Four years ago, Eliza Carthy assembled a folk big band of distinguished friends to help promote her Wayward Daughter project. They gave some memorable concerts, and now – at last – all 12 have recorded an album together. It’s remarkable as much for the quality and range of her singing as for the inventive arrangements. Most of the songs are traditional, and include a furious, edgy treatment of Devil in the Woman, a story of domestic abuse now driven on by brass and electric guitar, to the gently emotional, fiddle-backed lament I Wish That the Wars Were Over, or the grand and brooding Fade & Fall (Love Not). Then there’s a jaunty jazzy setting for Ewan McColl’s The Fitter’s Song, and Carthy’s You Know Me, an angry and timely but uplifting folk-rock hip-hop response to the refugee crisis, on which she is joined by MC Dizraeli.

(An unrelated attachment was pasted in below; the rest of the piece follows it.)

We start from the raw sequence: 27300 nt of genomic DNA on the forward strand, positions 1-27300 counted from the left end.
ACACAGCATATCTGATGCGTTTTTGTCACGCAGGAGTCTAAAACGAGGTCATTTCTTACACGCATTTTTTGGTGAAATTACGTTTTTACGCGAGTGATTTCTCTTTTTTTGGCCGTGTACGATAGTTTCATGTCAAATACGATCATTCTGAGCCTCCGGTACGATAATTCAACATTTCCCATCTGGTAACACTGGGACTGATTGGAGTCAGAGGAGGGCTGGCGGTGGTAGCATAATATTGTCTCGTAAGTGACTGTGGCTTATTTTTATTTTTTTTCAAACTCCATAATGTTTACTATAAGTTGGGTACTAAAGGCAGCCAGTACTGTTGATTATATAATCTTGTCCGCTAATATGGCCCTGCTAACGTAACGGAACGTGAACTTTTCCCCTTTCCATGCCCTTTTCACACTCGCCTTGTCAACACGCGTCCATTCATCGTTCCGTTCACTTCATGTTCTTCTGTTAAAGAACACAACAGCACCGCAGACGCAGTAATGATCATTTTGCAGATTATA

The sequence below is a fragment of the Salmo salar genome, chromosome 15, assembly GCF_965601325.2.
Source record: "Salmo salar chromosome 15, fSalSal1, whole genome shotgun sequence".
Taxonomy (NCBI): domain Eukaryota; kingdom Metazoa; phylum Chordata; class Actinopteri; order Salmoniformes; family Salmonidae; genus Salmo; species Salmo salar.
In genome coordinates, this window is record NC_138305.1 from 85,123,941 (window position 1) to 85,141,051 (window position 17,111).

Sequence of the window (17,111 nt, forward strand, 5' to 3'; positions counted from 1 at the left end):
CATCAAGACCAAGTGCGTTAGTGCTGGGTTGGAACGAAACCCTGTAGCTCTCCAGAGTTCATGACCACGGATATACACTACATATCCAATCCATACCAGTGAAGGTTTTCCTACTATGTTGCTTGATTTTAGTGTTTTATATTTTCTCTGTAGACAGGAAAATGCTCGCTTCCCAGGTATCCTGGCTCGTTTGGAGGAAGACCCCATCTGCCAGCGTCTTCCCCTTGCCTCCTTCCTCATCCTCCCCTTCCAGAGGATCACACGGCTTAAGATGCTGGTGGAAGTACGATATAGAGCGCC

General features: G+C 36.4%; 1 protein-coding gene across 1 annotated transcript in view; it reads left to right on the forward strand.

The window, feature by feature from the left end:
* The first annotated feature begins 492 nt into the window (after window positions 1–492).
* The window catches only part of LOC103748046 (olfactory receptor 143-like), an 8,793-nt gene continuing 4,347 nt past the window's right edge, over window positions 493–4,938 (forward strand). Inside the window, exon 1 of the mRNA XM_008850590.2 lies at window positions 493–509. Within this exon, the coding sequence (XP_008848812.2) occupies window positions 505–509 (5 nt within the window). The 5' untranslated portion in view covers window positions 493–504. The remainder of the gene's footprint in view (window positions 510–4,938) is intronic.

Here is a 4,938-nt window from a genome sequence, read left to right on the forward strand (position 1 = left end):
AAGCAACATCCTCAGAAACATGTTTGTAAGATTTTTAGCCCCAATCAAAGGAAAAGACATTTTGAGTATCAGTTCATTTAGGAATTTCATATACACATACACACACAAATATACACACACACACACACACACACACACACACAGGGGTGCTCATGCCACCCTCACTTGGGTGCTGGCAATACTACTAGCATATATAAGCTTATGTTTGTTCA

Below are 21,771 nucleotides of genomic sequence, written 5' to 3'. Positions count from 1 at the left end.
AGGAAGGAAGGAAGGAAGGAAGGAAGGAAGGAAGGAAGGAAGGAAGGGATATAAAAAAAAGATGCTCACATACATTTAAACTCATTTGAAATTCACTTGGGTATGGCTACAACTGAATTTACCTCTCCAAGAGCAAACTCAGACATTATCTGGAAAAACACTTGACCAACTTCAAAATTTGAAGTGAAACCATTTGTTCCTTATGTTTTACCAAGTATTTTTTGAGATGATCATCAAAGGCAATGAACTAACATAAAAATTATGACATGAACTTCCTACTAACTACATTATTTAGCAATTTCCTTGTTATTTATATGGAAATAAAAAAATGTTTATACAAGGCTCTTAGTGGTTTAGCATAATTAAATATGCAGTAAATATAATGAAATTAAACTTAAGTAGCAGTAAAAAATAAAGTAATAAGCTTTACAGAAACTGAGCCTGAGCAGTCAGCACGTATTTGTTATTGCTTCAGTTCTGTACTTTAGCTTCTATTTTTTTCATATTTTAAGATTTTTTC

Robin Denselow is a journalist and broadcaster who specialises in music and politics. He is the author of When The Music's Over, a history of political pop